• Just Like Old Times -- The mind of a serial killer is transferred to a Tyrannosaurus rex, where he gets to stalk the greatest prey of all.
  • Gator -- A scientist investigates the urban legend about alligators in the sewers and finds the truth is more bizarre than the tabloids would have you believe.
  • Forever -- Intelligent dinosaurs prepare for the asteroid that will bring their era to a close.
  • Peking Man -- A secret history is revealed through the bones of a missing fossil.
The next two stories are featured on the science fiction story web site, Sci Fiction, which is no longer publishing. Its older stories are still up, however.

  • The Dragons of Summer Gulch by Robert Reed -- A tale set in an alternate world where the age of dinosaurs was replaced by an age of dragons. Fossil hunters in what may be the American West fight over some extraordinarily well-preserved dragon eggs.
  • The Ugly Chickens by Howard Waldrop -- A ornithologist searches for the last dodos on Earth after encountering an elderly lady on a bus who claims to have seen them.
The next couple stories will take some explaining. Both are by Clark Ashton Smith, an early 20th-century artist and fantasy writer who was good friends with horror legend H.P. Lovecraft. Smith wrote a handful of fantasy stories set in Hyperborea, a mythical lost land that the author placed in Greenland before the onset of the last Ice Age. It was populated by dinosaurs and other extinct animals, although in most of his stories these creatures were little more than decoration, if they were used at all. The following two tales are the ones where they play the largest role:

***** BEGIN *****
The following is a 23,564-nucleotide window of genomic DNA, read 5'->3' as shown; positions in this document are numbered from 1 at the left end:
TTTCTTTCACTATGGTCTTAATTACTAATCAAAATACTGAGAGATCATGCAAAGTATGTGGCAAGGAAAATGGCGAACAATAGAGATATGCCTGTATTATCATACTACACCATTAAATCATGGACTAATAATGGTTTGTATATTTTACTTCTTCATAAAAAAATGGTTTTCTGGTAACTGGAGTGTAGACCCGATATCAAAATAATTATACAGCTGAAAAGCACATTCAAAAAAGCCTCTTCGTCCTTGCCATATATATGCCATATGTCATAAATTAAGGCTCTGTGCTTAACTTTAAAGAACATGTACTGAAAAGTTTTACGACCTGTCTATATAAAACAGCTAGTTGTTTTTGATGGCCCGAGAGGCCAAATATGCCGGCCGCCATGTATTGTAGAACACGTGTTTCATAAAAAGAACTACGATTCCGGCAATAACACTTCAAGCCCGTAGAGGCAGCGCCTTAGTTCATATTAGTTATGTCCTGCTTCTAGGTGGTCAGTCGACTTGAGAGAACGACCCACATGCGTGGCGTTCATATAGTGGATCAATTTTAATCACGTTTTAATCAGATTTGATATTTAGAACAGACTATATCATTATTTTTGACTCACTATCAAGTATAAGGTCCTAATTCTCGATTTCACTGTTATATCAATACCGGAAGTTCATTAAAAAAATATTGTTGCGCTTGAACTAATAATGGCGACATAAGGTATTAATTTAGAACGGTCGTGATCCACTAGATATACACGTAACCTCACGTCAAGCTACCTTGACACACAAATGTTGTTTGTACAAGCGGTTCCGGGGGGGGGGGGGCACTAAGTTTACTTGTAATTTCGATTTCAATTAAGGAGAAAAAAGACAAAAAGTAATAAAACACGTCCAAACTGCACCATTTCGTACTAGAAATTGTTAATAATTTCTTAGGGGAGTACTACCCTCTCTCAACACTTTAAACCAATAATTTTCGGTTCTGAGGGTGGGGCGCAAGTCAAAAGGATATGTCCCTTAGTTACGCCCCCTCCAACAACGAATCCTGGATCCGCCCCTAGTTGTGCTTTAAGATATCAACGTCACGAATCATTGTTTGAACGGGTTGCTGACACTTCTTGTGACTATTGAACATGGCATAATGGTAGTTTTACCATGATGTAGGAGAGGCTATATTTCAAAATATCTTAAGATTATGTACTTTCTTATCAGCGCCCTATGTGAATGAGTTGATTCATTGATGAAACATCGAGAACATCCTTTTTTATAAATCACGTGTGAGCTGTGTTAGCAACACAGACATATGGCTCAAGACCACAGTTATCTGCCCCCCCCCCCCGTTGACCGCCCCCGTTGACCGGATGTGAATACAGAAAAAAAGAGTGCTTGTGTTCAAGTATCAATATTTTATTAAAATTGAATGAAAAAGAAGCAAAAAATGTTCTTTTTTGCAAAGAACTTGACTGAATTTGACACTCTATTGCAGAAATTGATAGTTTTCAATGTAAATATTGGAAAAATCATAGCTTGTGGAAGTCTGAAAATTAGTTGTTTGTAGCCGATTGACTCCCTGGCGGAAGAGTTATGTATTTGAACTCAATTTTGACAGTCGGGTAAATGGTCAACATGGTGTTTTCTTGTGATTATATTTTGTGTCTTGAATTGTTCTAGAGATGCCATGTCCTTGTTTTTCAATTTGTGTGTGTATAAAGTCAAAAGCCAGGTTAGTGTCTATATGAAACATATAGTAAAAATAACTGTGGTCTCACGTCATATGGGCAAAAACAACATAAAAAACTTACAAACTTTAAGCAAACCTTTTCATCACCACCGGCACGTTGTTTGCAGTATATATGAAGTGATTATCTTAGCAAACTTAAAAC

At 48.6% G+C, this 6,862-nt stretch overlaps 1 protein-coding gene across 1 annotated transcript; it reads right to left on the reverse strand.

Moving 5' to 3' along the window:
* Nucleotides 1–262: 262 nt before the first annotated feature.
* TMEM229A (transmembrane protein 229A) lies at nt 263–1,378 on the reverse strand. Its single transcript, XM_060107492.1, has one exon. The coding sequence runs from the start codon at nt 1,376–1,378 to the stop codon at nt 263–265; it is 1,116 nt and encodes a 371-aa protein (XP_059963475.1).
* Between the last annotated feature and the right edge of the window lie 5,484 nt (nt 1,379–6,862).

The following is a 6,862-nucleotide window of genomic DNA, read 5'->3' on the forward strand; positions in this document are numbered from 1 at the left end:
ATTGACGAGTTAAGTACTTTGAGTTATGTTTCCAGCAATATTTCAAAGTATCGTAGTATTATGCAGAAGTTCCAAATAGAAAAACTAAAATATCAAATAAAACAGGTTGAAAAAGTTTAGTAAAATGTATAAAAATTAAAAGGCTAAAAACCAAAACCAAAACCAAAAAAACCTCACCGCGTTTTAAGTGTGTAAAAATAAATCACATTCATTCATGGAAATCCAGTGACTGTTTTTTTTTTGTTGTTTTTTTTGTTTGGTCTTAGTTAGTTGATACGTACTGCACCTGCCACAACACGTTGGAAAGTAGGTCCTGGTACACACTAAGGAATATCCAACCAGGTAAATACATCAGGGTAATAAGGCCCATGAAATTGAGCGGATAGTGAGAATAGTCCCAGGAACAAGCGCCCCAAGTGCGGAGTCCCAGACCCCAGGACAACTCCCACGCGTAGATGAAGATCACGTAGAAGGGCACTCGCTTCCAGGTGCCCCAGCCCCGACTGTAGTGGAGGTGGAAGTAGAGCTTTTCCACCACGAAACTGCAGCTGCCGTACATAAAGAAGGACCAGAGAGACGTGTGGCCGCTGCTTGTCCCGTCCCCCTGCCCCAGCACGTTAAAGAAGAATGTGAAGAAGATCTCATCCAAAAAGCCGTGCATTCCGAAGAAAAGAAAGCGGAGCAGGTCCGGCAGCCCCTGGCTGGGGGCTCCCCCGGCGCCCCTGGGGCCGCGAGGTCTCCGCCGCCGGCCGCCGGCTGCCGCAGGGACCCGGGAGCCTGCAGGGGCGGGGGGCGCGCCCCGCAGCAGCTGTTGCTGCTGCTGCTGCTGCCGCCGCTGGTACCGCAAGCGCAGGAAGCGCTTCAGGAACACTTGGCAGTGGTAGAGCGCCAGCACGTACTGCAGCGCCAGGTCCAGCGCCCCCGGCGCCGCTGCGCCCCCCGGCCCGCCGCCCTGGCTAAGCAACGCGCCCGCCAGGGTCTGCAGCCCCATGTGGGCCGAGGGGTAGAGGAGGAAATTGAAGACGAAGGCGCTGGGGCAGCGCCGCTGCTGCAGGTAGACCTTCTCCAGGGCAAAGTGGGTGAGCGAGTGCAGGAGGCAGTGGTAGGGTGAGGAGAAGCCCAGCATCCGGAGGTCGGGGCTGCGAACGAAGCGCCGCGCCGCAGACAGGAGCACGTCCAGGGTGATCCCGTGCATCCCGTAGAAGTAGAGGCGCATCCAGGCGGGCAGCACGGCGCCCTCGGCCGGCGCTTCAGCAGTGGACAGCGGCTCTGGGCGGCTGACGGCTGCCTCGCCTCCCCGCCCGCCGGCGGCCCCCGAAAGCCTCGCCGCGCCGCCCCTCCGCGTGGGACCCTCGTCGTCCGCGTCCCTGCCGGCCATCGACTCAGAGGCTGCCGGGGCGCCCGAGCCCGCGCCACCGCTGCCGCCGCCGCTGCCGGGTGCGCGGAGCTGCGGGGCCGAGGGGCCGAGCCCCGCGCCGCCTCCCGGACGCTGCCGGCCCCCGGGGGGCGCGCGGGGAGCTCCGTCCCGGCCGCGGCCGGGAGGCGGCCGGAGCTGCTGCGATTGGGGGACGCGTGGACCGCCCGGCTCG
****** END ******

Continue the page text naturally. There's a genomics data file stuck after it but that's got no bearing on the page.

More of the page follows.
• The Seven Geases -- A personal favorite of mine, although it is admittedly a strange piece of work. The story is about a snobbish aristocrat who is cursed to follow an archaeopteryx into the bowels of a mountain, where he encounters horrors both mythological and prehistoric.
  • Ubbo-Sathla -- A man purchases a strange stone from a curio-dealer and uses it to travel to the dawn of life on Earth, where a great horror awaits. (Try to ignore the ugly reference about the "dwarfish Hebrew" -- early pulp fiction writers were notoriously bigoted.)
The last group of stories come from the cryptozoology web site All are late 19th and early 20th century stories with a cryptozoology theme, and as a result, many also are interesting examples of early paleo-fiction.

Visit the web site's fiction section for a larger list of stories. Below are links to the titles with a paleontology theme. Just be warned that some contain racist attitudes that were unfortunately common for the time they were written.

Wednesday, August 15, 2007

Raising the Dead: Bringing back extinct animals in fiction

Note: This article was inspired by an essay about dinosaurs in science fiction appearing in Dougal Dixon’s The New Dinosaurs: An Alternate Evolution. I penned it several years ago and have posted it on the occasional Internet forum, with its most recent incarnation being my guide to prehistoric creatures in science fiction and fantasy. I will update this post with links to the various titles as I get the reviews up on this site.